Business and politics have always had a close relationship. But these days, more businesses are getting overtly political on the national stage, and in some cases, on a local level.
One of the highest-profile recent examples of an American business getting political is the National Basketball Association. As our colleagues in the American City Business Journal report in this week's issue, the NBA's business in China is valued at about $5 billion, which explains why, when one NBA coach tweeted support for pro-democracy protesters in Hong Kong, the league promptly apologized to the Chinese government.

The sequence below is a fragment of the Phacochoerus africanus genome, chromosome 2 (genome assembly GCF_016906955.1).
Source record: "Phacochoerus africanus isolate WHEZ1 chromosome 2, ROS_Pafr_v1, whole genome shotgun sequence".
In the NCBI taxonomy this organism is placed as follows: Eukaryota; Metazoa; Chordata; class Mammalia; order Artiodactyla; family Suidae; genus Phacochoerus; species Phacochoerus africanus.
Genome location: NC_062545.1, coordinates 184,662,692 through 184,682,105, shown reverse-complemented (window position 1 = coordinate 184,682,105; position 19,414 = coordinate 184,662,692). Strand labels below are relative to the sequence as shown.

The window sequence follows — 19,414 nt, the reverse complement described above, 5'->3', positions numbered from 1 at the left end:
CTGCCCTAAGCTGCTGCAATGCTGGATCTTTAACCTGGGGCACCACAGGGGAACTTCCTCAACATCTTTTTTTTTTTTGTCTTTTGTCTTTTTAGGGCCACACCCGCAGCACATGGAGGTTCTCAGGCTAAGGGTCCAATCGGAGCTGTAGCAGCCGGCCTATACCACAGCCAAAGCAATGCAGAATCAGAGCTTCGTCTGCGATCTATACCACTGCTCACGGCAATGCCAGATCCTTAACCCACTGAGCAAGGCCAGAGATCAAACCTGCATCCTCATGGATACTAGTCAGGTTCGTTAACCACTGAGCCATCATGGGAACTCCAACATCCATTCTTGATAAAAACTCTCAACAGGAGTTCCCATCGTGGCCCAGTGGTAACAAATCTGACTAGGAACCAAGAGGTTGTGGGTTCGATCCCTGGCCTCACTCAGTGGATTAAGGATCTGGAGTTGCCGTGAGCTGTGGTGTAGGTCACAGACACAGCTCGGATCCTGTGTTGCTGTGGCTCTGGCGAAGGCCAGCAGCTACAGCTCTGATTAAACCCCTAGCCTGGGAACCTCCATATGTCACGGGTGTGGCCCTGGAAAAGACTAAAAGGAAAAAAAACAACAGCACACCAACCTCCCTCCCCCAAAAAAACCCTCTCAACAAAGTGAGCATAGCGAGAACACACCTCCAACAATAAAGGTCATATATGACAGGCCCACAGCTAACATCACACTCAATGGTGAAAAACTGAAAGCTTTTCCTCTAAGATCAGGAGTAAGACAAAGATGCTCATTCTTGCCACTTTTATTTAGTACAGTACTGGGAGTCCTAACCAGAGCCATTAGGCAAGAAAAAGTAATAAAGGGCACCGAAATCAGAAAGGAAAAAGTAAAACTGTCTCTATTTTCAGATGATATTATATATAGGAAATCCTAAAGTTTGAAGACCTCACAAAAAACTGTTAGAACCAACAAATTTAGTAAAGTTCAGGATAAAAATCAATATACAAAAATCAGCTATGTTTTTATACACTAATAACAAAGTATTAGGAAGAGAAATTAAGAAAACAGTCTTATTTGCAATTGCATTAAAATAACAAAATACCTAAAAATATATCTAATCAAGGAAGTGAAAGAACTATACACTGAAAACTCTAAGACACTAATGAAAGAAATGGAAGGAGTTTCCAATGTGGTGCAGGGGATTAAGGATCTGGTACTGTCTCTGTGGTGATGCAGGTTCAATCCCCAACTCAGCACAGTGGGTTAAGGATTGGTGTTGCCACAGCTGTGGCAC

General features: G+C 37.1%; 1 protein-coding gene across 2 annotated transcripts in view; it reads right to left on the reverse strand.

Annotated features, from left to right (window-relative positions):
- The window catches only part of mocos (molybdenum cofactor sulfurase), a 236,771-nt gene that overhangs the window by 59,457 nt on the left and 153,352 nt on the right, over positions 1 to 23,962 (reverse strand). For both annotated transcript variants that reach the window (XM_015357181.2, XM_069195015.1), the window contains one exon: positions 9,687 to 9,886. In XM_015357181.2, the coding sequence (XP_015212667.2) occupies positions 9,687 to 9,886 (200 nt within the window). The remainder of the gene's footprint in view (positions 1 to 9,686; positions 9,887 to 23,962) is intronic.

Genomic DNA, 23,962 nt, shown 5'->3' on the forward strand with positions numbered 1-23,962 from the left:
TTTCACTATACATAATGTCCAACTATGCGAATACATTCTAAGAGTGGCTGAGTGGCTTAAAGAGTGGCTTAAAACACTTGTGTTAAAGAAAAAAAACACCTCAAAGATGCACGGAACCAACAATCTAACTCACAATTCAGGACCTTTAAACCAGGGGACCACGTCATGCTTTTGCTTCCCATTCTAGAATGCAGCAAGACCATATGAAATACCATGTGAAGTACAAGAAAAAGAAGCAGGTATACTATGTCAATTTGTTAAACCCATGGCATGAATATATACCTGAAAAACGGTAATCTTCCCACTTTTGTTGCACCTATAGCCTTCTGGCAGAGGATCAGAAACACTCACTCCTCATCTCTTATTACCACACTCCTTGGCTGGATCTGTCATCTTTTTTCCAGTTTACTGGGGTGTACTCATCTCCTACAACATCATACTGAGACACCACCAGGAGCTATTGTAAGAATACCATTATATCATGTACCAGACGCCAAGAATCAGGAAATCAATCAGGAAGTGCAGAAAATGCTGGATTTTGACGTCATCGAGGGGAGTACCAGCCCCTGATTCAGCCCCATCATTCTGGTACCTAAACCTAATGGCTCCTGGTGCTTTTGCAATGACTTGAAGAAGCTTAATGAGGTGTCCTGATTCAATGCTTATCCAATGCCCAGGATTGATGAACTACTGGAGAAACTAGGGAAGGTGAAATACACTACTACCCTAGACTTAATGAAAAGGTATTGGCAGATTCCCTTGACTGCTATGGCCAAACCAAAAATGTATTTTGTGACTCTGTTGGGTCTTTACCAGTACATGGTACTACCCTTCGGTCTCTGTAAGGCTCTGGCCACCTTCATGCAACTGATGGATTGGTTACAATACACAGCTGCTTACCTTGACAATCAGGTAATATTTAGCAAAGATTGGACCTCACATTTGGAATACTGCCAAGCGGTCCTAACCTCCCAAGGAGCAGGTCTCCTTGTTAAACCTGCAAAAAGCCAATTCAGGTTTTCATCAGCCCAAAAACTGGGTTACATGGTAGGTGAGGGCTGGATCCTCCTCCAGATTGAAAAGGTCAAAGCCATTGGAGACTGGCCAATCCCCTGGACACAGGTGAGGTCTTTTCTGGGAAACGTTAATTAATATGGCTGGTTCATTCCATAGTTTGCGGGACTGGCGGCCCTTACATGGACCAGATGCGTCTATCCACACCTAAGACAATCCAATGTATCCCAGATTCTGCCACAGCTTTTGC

Chik-fil-A and Ben & Jerry's are two other brands that have staked out political territory in recent years, with customers becoming both fans and opponents as a result.
Locally, business tends to be fairly quiet about politics, making exceptions when a particular law or issue becomes unavoidable. For example, Zippy's, Foodland and ABC Stores were among a number of Hawaii business whose CEO's became outspoken about their concerns over Bill 40 — when that bill evolved into a more sweeping ban on plastics than they were prepared for.
The result of their pushback was that city councilmembers were willing to sit down with them to hear their concerns, and then modify the bill.